Navigating Responsible Implementation of Data Ethics in the Age of AI

Leaders must be armed with the right tools and knowledge to navigate the ethical implications concerning data to avoid biases .

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  • MITSMR Middle East Design

    Artificial Intelligence (AI) systems undoubtedly have the potential to unlock efficiencies within business operations. But the tool can be a double-edged sword, owing to the ethical implications that may arise related to the management of data – something that leadership within organizations must be vigilant in navigating.  

    Trustworthiness and responsibility are important for AI development and deployment. “Setting a foundation of ethical AI practices will be key to implementing successful business use cases, especially as Generative AI continues to unlock new developments in enterprise applications,” says Triveni Gandhi, Responsible AI Lead at Dataiku.

    AI has real implications for people. It can reflect or even worsen existing biases against people of certain gender identities, races, ethnicities, and so on.

    “AI can be trained on historical data that contains biases, so when it comes to deployments such as in AI-based credit scores, there could be biases towards certain groups that perpetuate long-term financial inequality,” says Christoph Wollersheim, a member of Egon Zehnder’s Services Practice and Artificial Intelligence practice.

    Ethical data management practices in the context of government institutions are critical. “In the defense sector,” Wollersheim says, “When AI algorithms are being used in detecting targets or being used in driverless vehicles on the battlefield, these are life and death decisions. The question is, how do you ensure you are implementing a responsive yet trustworthy AI system?”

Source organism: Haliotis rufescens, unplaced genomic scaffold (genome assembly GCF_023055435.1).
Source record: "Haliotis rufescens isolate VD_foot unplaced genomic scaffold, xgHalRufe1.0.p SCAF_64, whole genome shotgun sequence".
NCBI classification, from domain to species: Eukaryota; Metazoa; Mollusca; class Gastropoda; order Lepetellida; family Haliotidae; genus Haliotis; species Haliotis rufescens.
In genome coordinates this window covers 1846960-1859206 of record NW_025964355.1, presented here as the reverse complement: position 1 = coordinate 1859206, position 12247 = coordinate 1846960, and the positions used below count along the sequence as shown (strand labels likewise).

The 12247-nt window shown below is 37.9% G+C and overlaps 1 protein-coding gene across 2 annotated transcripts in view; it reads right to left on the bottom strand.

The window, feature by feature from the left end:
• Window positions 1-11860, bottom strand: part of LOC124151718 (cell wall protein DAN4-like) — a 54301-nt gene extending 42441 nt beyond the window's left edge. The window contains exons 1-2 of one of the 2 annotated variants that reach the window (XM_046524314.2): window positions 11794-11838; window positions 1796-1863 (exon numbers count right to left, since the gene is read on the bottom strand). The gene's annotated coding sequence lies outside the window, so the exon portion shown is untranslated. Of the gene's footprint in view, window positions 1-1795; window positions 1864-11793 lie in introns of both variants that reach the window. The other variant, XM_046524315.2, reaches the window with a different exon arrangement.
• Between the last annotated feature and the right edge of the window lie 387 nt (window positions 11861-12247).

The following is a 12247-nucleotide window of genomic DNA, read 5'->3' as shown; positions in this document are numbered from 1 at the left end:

Navigating The Challenges 

    Some approaches to putting AI ethics into practice, Gandhi says, include setting up processes for accountability and transparency over all AI projects, developing models with bias and fairness issues in mind, and monitoring pipelines in production. 

    However, understandably, this is easier said than done. Challenges vary based on how AI is deployed. “The first is an ‘out of the box’ solution using Open AI,” says Felicien Mathieu, Chief Technologist EMEA, World Wide Technology. “The challenge here is a lack of business knowledge; the AI doesn’t fully understand the business data, and uploading your IP is a risk.” In this scenario, Mathieu says businesses often don’t fully understand how to deploy AI, let alone the ethical considerations. 

    The second typical deployment is fine-tuning existing AI systems with company data. “This is where we see most customers right now,” he says. “The challenge here is integration. Businesses must be aligned internally, including stakeholder engagement, from data teams to security. Deploying this platform from scratch is a complex process that requires reference architectures and blueprints for GenAI.”

    The third type, Mathieu says, is businesses building their AI from scratch. These are generally larger corporate entities with significantly bigger budgets, often over $100 million. “As they implement AI, the challenge is deploying a safe system from day one, which requires careful curation of datasets to avoid sharing personal information and potential bias.”